This is against a backdrop of many other erosions of those same rights under the US Constitution protecting us against unreasonable search.  Until this year, the "Stop and Frisk" policy of the NYPD allowed any person to be searched at any time on the streets of  NYC without probable cause[1].  Federally mandated vehicle GPS tracking systems are now being installed in cars, and many court cases have supported that law enforcement agencies can access this data "at will" and without probable cause[2].  Between 2001 and 2012, the FBI attached physical tracking devices to cars, again without probable cause or a warrant.  The FBI deemed the practice of attaching such a device not intrusive enough to be considered a search.  The Supreme Court disagreed in 2012 case, U.S. v Jones[3].  Some of these practices are eventually overturned as in the NYPD and FBI cases, but not before many years of infringing on the rights of thousands, if not millions, of law-abiding US citizens.  It's difficult to avoid comparison to J Edgar Hoover's FBI, which employed an equally powerful, though human-driven surveillance machine to vacuum up data on any persons deemed by Hoover to be not loyal Americans.  Under Hoover, we now know the FBI used that data, not only for well intentioned evidence-gathering of potential suspects, but for purposes that can only be described as blackmail and extortion[4].

Second, while many laypersons are surprised by the extent and power of the DoD's surveillance system, I suspect many academic security researchers (outside the DoD) are surprised for entirely different reasons.  The academic research community has long suspected that the DoD operated an almost super-human surveillance network, capable of monitoring everything, decrypting everything, and storing everything. To  academic researchers, the DoD has historically taken on an almost mythical, god-like power.  The disclosures actually point to a much more human infrastructure, with significant weaknesses in their data gathering capabilities, and a very human, bureaucratic processes, not usually seen outside of a DMV.  The apparent lack of sophistication in the intelligence gathering apparatus points to an organization which is more analogous to teenage hackers, so-called "script kiddies".  Have we taxpayers funded a multi-hundred billion dollar group of "script kiddies"?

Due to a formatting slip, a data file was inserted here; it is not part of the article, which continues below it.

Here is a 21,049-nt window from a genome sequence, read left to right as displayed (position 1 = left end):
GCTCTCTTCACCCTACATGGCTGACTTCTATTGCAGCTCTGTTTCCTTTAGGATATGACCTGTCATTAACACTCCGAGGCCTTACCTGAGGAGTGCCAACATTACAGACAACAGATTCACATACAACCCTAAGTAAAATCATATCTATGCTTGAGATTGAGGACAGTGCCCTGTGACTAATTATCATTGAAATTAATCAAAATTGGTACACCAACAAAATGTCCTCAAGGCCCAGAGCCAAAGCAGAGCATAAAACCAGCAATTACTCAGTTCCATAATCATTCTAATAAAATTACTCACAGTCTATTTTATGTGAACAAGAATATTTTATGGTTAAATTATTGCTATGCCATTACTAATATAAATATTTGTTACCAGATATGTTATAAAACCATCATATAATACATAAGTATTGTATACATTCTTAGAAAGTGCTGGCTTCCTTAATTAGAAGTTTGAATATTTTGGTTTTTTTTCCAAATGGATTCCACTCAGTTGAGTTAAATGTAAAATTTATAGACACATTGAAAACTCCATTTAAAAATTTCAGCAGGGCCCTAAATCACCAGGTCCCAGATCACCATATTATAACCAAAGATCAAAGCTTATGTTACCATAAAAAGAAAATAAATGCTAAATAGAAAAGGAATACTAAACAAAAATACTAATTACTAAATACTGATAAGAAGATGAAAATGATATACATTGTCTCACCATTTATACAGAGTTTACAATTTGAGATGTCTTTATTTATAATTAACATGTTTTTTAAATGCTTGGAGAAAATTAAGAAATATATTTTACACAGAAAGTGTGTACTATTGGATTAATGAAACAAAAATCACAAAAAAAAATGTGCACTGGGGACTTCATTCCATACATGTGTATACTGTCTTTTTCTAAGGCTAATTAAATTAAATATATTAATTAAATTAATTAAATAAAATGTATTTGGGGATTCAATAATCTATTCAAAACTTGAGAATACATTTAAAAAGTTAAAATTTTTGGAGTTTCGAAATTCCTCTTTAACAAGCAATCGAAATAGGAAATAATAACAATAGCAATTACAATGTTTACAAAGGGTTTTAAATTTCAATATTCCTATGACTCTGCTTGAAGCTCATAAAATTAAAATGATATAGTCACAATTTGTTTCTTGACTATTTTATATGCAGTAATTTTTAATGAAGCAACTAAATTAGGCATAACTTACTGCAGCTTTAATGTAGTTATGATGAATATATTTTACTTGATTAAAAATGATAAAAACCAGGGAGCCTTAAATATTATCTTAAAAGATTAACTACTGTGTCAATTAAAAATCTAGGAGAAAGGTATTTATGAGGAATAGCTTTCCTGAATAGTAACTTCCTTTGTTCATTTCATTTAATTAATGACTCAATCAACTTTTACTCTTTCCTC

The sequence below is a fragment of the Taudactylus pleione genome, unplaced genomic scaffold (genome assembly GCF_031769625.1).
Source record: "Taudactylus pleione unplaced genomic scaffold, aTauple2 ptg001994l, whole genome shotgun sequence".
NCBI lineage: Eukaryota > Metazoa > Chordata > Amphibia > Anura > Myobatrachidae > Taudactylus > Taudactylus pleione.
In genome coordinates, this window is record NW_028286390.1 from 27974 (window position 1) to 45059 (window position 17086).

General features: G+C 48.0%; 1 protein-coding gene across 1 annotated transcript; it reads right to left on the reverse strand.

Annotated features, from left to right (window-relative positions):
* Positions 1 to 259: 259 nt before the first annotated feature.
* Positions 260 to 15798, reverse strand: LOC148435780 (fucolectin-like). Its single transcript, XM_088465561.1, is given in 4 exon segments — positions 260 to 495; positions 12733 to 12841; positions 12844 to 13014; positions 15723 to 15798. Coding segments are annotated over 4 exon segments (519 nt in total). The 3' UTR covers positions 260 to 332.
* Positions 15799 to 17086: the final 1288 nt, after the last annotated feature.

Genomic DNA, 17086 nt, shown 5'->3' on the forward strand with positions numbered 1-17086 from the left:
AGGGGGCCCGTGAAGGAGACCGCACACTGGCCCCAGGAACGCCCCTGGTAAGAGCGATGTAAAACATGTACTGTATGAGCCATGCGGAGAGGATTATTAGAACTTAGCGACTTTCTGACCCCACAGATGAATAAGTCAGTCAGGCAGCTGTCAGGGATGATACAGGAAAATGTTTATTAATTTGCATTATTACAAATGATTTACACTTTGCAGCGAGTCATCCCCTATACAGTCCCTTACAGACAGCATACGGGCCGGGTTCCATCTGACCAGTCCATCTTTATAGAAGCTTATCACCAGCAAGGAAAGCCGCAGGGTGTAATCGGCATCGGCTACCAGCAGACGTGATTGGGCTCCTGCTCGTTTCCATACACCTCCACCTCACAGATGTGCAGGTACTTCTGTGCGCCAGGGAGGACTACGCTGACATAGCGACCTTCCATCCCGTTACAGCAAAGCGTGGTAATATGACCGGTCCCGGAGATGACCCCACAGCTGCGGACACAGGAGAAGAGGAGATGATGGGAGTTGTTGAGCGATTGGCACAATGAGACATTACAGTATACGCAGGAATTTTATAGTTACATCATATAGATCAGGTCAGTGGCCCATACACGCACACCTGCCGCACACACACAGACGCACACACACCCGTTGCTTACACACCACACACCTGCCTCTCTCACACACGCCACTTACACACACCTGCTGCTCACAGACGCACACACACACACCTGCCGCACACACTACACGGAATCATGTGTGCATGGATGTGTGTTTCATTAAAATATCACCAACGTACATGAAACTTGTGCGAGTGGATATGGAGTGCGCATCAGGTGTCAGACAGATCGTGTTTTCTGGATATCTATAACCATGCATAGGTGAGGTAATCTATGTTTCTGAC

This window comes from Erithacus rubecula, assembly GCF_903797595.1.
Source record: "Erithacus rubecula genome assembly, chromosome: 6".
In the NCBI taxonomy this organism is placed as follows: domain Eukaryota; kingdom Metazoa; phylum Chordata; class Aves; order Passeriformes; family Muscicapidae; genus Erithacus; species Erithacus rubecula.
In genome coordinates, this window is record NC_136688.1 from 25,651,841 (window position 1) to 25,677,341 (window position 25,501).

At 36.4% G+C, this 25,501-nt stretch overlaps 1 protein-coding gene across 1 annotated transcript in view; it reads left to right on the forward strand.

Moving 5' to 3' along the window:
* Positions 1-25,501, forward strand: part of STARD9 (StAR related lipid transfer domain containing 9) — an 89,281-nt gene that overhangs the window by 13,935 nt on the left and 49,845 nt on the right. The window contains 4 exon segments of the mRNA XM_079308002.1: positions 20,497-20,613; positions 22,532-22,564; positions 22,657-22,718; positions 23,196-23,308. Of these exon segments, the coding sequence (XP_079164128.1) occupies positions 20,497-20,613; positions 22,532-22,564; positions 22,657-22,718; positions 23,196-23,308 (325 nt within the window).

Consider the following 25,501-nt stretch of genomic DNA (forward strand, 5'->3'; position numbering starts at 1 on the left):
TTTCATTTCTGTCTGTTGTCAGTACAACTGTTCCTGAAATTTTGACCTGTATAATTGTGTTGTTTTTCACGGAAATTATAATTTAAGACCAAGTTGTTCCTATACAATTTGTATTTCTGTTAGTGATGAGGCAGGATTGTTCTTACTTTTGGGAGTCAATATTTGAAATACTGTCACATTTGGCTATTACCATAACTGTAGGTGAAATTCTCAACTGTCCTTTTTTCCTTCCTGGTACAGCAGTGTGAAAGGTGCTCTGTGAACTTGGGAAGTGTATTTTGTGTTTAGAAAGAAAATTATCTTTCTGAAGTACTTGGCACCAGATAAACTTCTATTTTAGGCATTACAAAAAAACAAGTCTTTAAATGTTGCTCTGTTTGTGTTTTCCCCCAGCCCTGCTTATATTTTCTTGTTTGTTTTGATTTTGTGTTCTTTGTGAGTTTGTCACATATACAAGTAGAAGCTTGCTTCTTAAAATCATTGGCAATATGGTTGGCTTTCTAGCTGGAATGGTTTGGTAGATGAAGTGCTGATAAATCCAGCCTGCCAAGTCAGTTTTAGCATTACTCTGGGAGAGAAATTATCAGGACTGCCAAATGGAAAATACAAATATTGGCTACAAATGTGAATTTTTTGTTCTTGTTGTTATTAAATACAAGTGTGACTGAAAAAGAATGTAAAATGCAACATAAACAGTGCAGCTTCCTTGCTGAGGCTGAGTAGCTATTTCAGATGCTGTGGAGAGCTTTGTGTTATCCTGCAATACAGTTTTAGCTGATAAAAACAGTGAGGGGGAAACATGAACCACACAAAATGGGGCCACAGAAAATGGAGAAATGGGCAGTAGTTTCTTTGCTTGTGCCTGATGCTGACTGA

Most surprising to me, though, is the entire focus on exploitation and data gathering.  While they appear very good at what they do, according to the Snowden disclosures, the agency is entirely focused on vacuuming up and archiving data, without regard to the implication that the same practices they are using, could also be used against the United States and against US interests.  The same exploits and hacks that the DoD is abusing nationally and internationally can equally well be employed by foreign adversaries against the DoD, US companies, and US citizens. Yet, the Department of DEFENSE has done little or nothing to defend the nation. This is like a man who openly steals from his neighbors while leaving his own front door, unlocked. Or, in this case, a multi-hundred-billion dollar organization that robs its neighbors while leaving its own front door, unlocked.